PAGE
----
US authorities are currently investigating what’s believed to be the first fatality caused by autonomous driving technology.
Tesla driver Joshua Brown was killed in a collision in Florida back in May after colliding with the back of a lorry trailer, reportedly while using his car’s semi-autonomous Autopilot function.
It’s understood that this is the first time that a person has been killed while using Autopilot, which can automatically change lanes and react to traffic conditions with no input from the driver.
Difficulties detecting trailers
In a statement, Tesla said: “What we know is that the vehicle was on a divided highway with Autopilot engaged when a tractor trailer drove across the highway perpendicular to the Model S.
“Neither Autopilot nor the driver noticed the white side of the tractor trailer against a brightly lit sky, so the brake was not applied.”
Autopilot has been known in the past to have difficulties detecting trailers, which resulted in one Model S crashing into a tractor trailer when summoned autonomously earlier this year.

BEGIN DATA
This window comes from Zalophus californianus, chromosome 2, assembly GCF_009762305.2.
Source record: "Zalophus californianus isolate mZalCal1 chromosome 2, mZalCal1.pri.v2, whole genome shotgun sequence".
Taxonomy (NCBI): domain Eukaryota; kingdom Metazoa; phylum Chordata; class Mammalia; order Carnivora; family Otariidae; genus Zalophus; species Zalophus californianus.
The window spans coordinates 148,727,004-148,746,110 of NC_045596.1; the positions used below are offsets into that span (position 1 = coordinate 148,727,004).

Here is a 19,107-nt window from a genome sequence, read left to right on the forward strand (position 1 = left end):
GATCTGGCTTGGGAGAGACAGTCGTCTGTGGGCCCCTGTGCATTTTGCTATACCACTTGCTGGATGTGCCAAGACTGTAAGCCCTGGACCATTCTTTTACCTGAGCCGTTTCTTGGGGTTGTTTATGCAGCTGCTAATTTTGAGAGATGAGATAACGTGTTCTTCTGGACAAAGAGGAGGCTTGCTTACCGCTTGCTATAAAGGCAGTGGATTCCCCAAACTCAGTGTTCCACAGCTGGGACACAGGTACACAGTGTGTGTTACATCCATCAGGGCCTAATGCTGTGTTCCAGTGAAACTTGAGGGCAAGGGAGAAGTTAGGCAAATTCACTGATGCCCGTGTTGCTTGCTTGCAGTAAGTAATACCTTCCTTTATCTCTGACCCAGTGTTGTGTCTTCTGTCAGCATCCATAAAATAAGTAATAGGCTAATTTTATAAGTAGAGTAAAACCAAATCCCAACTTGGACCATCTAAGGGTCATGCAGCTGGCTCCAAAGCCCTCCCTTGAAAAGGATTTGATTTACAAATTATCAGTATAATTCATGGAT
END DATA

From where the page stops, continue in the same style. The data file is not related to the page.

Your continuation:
"Extremely rare circumstances"
Tesla says that the crash took place in “extremely rare circumstances”, and added that Autopilot is disabled by default, with drivers having to accept the fact it’s still experimental before activating it.
As well as that, the feature requires drivers to keep their hands on the wheel, and will slow down if driver’s grip has been released, though some drivers have found loopholes in the system.
Available on Model S and Model X cars, as well as on the upcoming Model 3, Autopilot currently only works in California, Florida, Michigan and Nevada and is still in its beta testing phase.
NHTSA to investigate
Despite the fact that Tesla argues that semi-autonomous vehicles are much safer than purely human-driven vehicles, the incident may prove to be a setback for driverless technology.
The National Highway Traffic Safety Administration (NHTSA) in the US has announced it will launch a probe into the performance of Autopilot at the time of the incident.
It also stressed that: “The opening of the Preliminary Evaluation should not be construed as a finding that the Office of Defects Investigation believes there is either a presence or absence of a defect in the subject vehicles.”